You know, obviously wine is okay, but it does have a higher water and carbon footprint, than just eating grapes or great juice. It’s nothing compared to meat and animal products. We can think of that: eating food in its natural form or original form, really cuts down on those impacts.

Going vegan or moving in that direction, if you just do that, you can (and this is dangerous to say), but you can pretty much just rest and say, "I'm doing my part to save the planet." Now, obviously there are other things to do. Don't use as much plastic and change your mode of transportation, but sometimes it gets overwhelming and we think there are so many things to do. Should I throw away this wrapper or recycle it?  Those are important, but if you want to get the most bang for your buck, change your diet, move in the plant based direction. Try that for a few years, and then tackle some other things if you want. Those other things are important, but that's the easiest way to go.


Karina Inkster: I think a lot of vegans (and we do have a lot of listeners who are already in the plant based world, whether they're veg-curious or vegan, they're kind of in that world already.) A lot of us kind of know on a very baseline level that what we're doing is helping to fight climate change, but we're not really sure why exactly. What you're saying about the calorie concept is very interesting. I've never really thought about it that way before. We always hear stats like, “ it takes nine or ten pounds of grain to produce one pound of meat." We know on some level that there's waste happening here, but I've never really looked at it in the calorie sense. That's pretty interesting.

Dr. Greg Schwartz : Just looking at resource use, there's a cultural ecology and political ecology:we just look at flows of information, and resources and how they're most efficient and least efficient. Try to remove morality and look at it in that way. Sometimes people like to just look at it in a scientific way and not have the big moral plea, but the big moral plea is 100% my approach as well, because you cannot remove yourself; but some people like to look at it like that. In other words, even without the moral plea, it makes a lot of sense. There's other little details. If I'm speaking to an informed audience, I would say details like: when you eat fast food meat, especially fast food beef, there's a geographical component. It tends to come, more likely, from tropical areas: beef raised in tropical areas. If you eat a steak, it tends to come more from, say a temperate area, like Argentina, or the US, or somewhere else.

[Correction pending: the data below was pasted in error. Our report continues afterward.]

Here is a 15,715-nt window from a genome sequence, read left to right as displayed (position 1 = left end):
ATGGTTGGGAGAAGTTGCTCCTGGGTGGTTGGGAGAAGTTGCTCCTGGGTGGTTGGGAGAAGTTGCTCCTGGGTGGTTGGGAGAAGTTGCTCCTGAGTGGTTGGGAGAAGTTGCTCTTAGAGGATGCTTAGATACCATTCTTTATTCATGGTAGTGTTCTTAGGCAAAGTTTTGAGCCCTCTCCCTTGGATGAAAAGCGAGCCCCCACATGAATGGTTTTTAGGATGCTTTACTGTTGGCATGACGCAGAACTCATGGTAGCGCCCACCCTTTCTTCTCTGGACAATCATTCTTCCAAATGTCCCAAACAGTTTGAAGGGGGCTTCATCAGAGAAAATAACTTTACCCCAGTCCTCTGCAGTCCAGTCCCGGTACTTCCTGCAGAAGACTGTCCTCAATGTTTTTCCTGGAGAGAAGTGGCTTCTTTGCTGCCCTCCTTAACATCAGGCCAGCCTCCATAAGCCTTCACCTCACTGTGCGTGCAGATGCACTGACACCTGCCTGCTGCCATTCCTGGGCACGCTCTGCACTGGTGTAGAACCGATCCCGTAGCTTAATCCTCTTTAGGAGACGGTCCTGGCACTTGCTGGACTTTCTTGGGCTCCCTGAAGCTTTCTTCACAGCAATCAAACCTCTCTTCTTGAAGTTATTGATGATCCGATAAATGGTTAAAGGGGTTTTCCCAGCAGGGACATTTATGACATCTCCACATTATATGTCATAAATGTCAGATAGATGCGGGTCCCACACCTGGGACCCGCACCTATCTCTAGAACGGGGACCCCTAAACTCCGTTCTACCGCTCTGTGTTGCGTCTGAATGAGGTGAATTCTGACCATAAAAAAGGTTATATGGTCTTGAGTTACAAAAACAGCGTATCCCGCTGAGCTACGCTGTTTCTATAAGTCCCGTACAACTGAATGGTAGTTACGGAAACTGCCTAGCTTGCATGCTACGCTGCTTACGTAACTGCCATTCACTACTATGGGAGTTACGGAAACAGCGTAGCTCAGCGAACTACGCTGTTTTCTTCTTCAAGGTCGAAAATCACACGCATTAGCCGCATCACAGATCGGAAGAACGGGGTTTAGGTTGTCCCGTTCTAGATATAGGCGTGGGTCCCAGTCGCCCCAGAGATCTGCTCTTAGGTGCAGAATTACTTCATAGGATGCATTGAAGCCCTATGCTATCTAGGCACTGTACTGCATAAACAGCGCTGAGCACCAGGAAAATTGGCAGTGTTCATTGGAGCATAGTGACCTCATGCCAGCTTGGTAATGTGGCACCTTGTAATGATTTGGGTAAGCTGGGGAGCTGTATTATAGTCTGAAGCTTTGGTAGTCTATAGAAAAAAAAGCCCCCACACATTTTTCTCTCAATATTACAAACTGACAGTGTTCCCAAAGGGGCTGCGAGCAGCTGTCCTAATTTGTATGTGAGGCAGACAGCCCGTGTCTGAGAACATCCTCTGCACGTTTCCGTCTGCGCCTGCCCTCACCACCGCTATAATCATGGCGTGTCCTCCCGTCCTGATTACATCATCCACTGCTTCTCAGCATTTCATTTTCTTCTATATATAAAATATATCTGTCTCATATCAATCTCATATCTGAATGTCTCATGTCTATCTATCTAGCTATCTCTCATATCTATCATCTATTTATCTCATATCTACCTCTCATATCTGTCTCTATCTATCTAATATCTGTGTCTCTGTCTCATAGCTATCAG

That's very important, because the soils in those areas are very different. If you get it from the Amazon, that's probably deforestation, and the soils in the tropics (even though they look very lush) above them, they're very poor. What you do is create desertification very quickly. You're ruining that soil in the temperate zones. There's still all the concentration of galleries and water and whatever, but you're not ruining that soil. The reason the soil is so important is that it sequesters more carbon than the atmosphere, and all the trees on earth combined. We have to treat our soil right. And there's many layers to that.

Karina Inkster: I'd love to get into that. Soil is not something we talk about a lot when we; what I mean by we is reasonably well-informed vegans who have not done a deep dive into the environmental impacts of our diets. We just kind of know on a baseline level what's going on. I'd love to hear more about this: the importance of soil, how, and why it sequesters more carbon than (you said) all the forests in the world, essentially?

Dr. Greg Schwartz: Yes. All forests and plants on earth, and the entire atmosphere. 

Karina Inkster: ….and the atmosphere?! That’s craziness. Tell us more about this.

Dr. Greg Schwartz: Soil is the answer. It was the solution if you want to be alliterative. Unbroken soil and soil that has plants that are perennials, where the roots go very deep, it sequesters carbon deep in the soil. Plants are undergoing photosynthesis, and they shoot sugar down into the soil where little microbiota and funghi eat it. It becomes a part of their body. Even when they die, it becomes a part of the soil, and the soil forms better aggregates, so it's clumped. Basically, it holds the carbon longer from the air, because plants pull it out with photosynthesis. 

When we uncover that soil; when we plow that soil (and we of course plow more and more and more in order to feed more and more animals, because we need more space to grow more crops because the concentration of calories, yada, yada, yada); when we expose that, the underground soil gets exposed to oxygen and you lose a lot of that carbon as carbon dioxide. It gets released and as microbial activity, they metabolize it. You don't want to plow soil if you don't have to.